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The bot scams seeking to steal your MFA codes

Byte-size Bulletin by Rachael Brown in Security, News on Nov 19, 2021



There is a booming underground market for bots designed to steal your Multi-factor authentication (MFA) codes.

These bots have helped hackers effortlessly break into PayPal, Amazon and Coinbase accounts. They can even be used to access your official bank account.

So, how do the bots work?

Well, to break into an account, a hacker needs your username/ email address and a password. They can easily source this from a previous data breach you are probably unaware of that exposed your credentials. They could alternatively buy a set of “bank logs”, aka login details, from a spammer.

But then they find you have MFA enabled on your account. This is a roadblock in their plan, which these bots help to bypass.

The hacker can enter their targets phone number and the platform they want to break into on a remote calling service like Telegram. Then the bot will place an automated call to the target. The bot will respond with an automated message that tells the victim their account has been compromised, or is attempting to cancel an unauthorised transaction.

The bot will then request a code sent to your device to secure the account. At the same time, the hacker will trigger a legitimate code to be sent from the targeted platform to the victim’s phone.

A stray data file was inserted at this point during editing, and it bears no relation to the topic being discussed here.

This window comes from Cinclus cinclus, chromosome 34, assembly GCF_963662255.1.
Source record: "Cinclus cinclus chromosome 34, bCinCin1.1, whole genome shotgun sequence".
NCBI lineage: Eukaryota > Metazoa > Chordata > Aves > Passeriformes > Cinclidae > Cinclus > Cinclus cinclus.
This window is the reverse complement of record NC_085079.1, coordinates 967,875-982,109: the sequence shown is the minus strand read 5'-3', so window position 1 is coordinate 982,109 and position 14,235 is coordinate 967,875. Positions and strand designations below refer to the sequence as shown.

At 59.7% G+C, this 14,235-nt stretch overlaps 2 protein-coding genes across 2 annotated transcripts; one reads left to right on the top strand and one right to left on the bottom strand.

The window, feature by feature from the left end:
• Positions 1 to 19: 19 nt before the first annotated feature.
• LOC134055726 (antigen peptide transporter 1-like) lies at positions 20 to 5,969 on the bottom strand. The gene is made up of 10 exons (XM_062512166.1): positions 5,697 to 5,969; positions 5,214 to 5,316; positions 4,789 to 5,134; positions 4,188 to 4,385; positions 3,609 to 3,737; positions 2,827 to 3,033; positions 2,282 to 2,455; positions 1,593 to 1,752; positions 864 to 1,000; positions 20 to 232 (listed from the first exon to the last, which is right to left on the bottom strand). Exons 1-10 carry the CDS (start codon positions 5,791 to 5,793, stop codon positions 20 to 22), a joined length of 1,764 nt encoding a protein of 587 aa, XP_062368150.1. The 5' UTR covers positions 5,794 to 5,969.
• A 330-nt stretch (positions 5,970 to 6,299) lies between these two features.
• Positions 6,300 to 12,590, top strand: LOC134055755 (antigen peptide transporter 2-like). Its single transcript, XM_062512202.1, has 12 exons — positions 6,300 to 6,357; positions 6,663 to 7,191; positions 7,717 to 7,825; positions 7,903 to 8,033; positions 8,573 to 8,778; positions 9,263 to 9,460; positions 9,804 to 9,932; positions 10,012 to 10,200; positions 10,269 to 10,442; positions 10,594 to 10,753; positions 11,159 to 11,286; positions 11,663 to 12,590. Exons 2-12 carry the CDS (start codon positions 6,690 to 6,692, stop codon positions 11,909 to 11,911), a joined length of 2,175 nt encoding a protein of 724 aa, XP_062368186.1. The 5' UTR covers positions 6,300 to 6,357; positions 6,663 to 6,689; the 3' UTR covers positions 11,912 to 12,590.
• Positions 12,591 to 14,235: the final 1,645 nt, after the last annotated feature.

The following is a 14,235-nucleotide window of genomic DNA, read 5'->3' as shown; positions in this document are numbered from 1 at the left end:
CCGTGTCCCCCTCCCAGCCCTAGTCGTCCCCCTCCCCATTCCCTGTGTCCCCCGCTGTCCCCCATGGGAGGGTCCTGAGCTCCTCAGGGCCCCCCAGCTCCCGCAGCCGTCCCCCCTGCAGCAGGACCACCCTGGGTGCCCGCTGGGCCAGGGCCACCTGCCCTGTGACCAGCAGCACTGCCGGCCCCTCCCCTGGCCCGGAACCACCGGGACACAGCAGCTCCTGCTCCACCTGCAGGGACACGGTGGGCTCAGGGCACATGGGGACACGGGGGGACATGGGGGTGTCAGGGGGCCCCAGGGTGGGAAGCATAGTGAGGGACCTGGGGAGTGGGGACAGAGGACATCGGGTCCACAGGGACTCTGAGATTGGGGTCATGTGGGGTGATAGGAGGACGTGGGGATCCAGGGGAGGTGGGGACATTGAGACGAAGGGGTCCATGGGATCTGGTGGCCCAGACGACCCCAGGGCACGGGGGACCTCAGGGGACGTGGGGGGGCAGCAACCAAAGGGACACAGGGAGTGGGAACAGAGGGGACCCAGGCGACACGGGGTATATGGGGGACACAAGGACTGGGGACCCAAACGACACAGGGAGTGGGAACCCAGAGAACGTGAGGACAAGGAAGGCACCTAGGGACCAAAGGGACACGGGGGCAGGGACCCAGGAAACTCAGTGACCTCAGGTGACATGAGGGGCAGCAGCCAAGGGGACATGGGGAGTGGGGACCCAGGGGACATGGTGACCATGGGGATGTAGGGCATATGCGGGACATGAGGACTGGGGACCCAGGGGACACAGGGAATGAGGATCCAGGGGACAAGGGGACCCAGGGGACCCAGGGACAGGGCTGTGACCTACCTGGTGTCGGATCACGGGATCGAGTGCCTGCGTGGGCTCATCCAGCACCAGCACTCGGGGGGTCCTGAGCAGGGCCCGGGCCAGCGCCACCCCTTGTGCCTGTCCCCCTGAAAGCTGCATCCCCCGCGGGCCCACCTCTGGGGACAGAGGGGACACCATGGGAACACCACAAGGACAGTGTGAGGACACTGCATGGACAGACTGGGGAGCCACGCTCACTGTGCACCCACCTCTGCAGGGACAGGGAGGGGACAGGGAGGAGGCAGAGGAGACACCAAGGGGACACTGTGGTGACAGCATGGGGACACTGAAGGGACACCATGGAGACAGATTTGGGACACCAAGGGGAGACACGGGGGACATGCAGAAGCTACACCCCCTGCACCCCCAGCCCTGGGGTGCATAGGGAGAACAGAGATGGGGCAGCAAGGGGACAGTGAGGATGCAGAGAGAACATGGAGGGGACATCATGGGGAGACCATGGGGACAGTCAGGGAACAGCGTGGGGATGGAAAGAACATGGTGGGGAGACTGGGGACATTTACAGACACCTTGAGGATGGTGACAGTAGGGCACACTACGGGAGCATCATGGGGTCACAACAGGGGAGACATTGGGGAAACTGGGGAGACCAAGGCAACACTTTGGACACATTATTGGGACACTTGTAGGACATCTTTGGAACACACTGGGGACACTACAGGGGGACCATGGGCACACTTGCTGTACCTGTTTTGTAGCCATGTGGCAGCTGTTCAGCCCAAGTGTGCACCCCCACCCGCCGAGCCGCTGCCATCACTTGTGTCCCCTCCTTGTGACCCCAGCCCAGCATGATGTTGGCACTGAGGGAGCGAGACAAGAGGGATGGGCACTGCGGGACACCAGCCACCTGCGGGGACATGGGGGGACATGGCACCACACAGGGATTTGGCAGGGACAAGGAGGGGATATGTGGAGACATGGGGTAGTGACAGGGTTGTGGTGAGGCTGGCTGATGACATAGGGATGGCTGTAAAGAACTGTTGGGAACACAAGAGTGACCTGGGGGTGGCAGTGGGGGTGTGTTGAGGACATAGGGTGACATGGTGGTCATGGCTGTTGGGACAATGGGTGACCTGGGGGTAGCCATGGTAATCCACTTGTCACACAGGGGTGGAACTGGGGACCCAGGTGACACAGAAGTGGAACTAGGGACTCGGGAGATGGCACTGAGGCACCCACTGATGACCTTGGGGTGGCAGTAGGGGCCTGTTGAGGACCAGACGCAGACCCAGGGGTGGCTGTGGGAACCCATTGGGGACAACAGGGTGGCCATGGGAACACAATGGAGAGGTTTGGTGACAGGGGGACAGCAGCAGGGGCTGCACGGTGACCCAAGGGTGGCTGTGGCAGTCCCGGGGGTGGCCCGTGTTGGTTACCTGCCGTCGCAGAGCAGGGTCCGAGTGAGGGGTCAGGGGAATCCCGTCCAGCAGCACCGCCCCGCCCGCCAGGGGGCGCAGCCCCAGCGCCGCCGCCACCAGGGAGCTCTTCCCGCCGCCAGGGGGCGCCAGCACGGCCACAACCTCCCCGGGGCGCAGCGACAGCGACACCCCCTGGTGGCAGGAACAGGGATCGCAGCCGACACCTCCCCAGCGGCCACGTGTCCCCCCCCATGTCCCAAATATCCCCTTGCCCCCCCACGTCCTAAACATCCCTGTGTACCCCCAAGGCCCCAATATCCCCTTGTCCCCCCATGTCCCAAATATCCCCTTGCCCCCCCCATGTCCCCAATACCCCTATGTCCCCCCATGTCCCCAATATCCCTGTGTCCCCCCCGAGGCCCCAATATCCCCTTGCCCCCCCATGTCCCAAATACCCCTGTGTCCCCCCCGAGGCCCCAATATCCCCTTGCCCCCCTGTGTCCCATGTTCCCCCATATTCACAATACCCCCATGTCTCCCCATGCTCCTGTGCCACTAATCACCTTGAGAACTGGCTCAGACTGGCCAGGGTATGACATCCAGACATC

This follows the authentication procedure that PayPal and Amazon both have, so is highly believable. While the script in the call may tell the victim that the code is for one purpose, like blocking a cash transfer or protecting their account from unauthorised entry, in reality the hacker is using the code to enter the account themselves.

The bot then takes the victim’s inputted code and feeds it back to it’s interface, allowing the hacker to use the code to login.

These bots can be used to obtain the codes generated by a MFA app on your phone, like Microsoft or Google Authenticator. Removing the last and arguably most critical layer of security on your precious online accounts. These bots are not only dangerous because they can be used to bypass MFA, but also because they essentially automate the scamming process.

Previously, for a hacker to convince you to give over MFA codes, they would have to pretend to be your bank or Paypal in a phone call to deceive you. Removing this step, dramatically lowers the barrier of entry, and the effort required on the criminals part, to hack your accounts.

These bots only cost a few hundred dollars and can be used again and again to bypass a security measure we all have been able to heavily rely on historically as secure. Their existence deepens questions on if online services need to provide phishing-resistant forms of authentication to protect users.

Reportedly, users of the bots share their successes with one another on sites like Telegram, and look to collaborate to target more victims. Bot sellers even run promotional prices, to bring in more customers, during peak online shopping times.

Image Credit: Adobe Stock Images

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